Extraordinary—dare I say paradigm-shifting—changes are streaming by us almost daily. New drug delivery systems, treatments for previously untreatable eye conditions, advanced diagnostics and ground-breaking research are making it harder to know the limitations of patient care. This month’s innovations special issue tackles some of the largest eye disease categories, giving you a sneak peek of your future.
It’s been two decades since we’ve had a new glaucoma drug treatment class or mechanism of action, and we have two approved in one month! Vyzulta (latanoprostene bunod 0.024%, Bausch + Lomb), includes a nitric oxide donor to increase aqueous outflow and works directly on the trabecular meshwork (TM). Rhopressa (netarsudil 0.02%, Aerie Pharmaceuticals), also works directly on the TM to increase aqueous outflow while decreasing aqueous production and inhibiting episcleral venous pressure.
It’s still too early to recommend off-label use, given what little we know about rho-kinase effects on human corneal endothelium, but further investigation may also lead to a future treatment for corneal edema in endothelial diseases.
One of the fastest growing diseases in the United States is macular degeneration, in part due to the aging population and unavoidable genetic influences, but unfortunately also perhaps due to our diets and lifestyle. Macular degeneration is already the leading cause of vision loss in Americans 60 years of age and older, and the incidence is expected to double by 2050.1 In addition, advanced AMD (wet and geographic atrophy) are the leading causes of irreversible blindness and visual impairment worldwide.1 Optometry must play a greater role in patient care, including earlier diagnosis (e.g., dark adaptometry), better monitoring (e.g., home-based Amsler testing), better use of technology (e.g., autofluorescence, OCT-angiography, swept-source OCT) and active treatment. This last group may include new anti-VEGF delivery systems, implantable telescopic IOLs or referral to a low vision specialist within our profession.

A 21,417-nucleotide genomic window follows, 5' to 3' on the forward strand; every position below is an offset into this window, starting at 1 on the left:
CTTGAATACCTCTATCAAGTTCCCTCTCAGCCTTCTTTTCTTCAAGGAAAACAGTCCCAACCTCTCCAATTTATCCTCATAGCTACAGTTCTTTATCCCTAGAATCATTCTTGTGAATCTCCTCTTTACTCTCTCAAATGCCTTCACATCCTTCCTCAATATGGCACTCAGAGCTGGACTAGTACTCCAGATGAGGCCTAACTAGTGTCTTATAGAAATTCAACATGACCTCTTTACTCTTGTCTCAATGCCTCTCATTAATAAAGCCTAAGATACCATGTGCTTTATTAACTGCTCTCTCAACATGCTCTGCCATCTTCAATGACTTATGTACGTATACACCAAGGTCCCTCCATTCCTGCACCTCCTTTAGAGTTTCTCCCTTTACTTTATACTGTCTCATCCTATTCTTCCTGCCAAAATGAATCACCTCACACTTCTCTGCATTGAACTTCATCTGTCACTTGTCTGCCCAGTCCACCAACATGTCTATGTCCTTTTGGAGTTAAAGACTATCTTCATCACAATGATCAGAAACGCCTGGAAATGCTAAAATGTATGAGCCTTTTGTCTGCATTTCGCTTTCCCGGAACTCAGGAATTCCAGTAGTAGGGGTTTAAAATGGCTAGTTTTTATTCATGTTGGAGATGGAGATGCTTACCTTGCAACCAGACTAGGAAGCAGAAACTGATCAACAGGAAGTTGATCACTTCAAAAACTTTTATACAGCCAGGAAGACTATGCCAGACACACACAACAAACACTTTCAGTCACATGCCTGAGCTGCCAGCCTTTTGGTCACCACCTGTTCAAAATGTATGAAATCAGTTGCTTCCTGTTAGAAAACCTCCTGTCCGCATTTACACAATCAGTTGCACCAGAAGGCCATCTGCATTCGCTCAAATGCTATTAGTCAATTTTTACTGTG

The CDC expects the number of people with diabetes in the United States, already more than 30 million, to triple by the year 2050.2 As the quarterback for diabetic retinopathy and the physician/specialist communication, optometrists must prepare for this. Advanced digital imaging—from higher resolution and ultra-widefield testing to OCT—in conjunction with a dilated fundus exam, will all be crucial in early diagnosis and treatment.
According to the American Thyroid Association, more than 12% of Americans (more than 20 million people) will develop a thyroid condition during their lifetime—and 60% of those with thyroid disease are not yet diagnosed.3 You would be surprised by how many non-responsive ocular surface conditions turn out to later be associated with thyroid disease. This month’s Optometric Study Center comes from a true expert in the field with both clinical knowledge and personal experience.
Finally, we can’t overstate the growing incidence of myopia in the United States and around the world. Because of changing environmental and lifestyle factors, such as digital device use and less time outdoors, its prevalence will only increase. While the issues surrounding vision with high myopia are cause enough for concern, the ocular disease risks such as glaucoma, myopic degeneration, retinal detachment and myopic cystoid macular edema only make this condition more alarming. All clinicians must be prepared to care for this patient population, and evolving standards of care are geared toward controlling myopia in each and every patient.
Innovation is booming—and essential to our future. Heed what’s written here and use it to help boost your knowledge, your practice and, most importantly, your patients.
1. Rein DB, Wittenborn JS, Zhang X, et al. Forecasting age-related macular degeneration through the year 2050: the potential impact of new treatments. Arch Ophthalmol. 2009;127(4):533-40.